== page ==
Pink, blue or green – the choice is yours and you can pretty much pick from the entire spectrum of the rainbow to dye the tips of your hair.
The paint-brush-dipping effect, which can look anything like you’ve literally been held upside down and dipped into a paint pot, to slightly more natural gradual lights, is sweeping across hair salons around the world as fans of the style get dyed.
However, despite the recent buzz around dip dye, or ombre lights as they’ve always been known, they are actually nothing new and salons have been dying hair like this for years.
What’s made the trend so much more fashionable now are the likes of Lauren Conrad’s pink tips and Gabriella Ellis’s multi-coloured tones which have bought dip dye back into the glossy magazines and therefore into our lives.
And it’s not just luminous clashing colours either as natural ombre lights, a la Nicola Roberts and Kate Beckinsale, are just as popular.
So what is this half and half dye and why is everyone raving on about it so much? I decided to find out for myself and headed to Kell Scott in West London to find out.
On entering the salon I was asked if I wanted dip dye or ombre – after a blank look my lovely hair stylist Alex explained that ombre describes a more natural look where the ends of your hair are subtly dyed in a lighter colour – think Alexa Chung locks.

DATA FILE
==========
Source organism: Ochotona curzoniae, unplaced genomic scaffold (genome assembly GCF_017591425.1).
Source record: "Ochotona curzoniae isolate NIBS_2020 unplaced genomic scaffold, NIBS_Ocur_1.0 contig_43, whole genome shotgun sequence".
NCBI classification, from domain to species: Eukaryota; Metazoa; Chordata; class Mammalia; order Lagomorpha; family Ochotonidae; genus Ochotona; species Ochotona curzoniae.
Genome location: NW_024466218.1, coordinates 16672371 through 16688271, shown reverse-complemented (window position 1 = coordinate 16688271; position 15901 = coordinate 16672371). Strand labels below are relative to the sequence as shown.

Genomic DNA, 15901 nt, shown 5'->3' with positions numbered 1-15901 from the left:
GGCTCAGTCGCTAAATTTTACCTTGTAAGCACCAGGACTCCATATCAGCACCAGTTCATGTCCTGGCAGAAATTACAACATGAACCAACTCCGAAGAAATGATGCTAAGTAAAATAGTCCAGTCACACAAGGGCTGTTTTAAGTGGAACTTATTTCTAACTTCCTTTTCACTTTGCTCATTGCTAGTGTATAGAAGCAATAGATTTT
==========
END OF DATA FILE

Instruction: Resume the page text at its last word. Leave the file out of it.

While on the other hand dip dye is the name that’s been trending in the past year or so and is what’s made salons like Bleach London so popular. It’s a much bolder style with bright colours dyed into the ends of your locks.
Being a bit of a wimp, I went for natural looking ombre lights but as my hair was a weird, rather dull brown, Alex put a semi-permanent dark brown dye in the top half of it to create a greater contrast with the blonde on the ends.
Although it can work in any length of hair – it’s best in longer locks and if you’re going to get it done it will look a lot better in textured hair, so unless you’re naturally blessed with wavy or curly hair – make sure you have a good pair of curlers.
While the process happens, the key to getting a good natural look, rather than a blunt line of colours, is backcombing the hair before adding bleach. But again this depends on the kind of style you want as if you’re looking for bold lines this won’t be necessary.
Across London there are salons waiting with open arms to dip dye hair and can meet pretty much any requirements you have. You’ll need to have a colour meeting first, so you can get the right look, and expect to pay around £60 for the whole thing.
Our favourite salons to dip dye:
It’s expensive but worth it and you are pretty much guaranteed they’ll do a good job. The salon is also well suited for comfort and all the staff are very friendly and welcoming, and more importantly – there’s homemade brownies on tap.
Where the celebs are heading for bold, quirky cuts and dye. Good if you’re looking for something drastic, it’s £80 for bleached ends and expect to do some good celeb spotting.
A lovely little salon in Shoreditch, it’s unpretentious and welcoming and the stylists know what their doing. Everything is professional but unassuming and the staff are very friendly.
Don’t want to fork out for lights in a salon? There’s always the option of DIY dip dying and Crazy Colour is a type of permanent dye ideal for dip dye. There’s a choice of 26 different shades to choose from and there’s full instructions on how to DIY.
Make sure you read these CAREFULLY and have a friend on hand for help before you attempt it yourself. Also remember if it does go horribly wrong you can always head to a salon for salvation, or just get the ends chopped off.
Image: Bleach London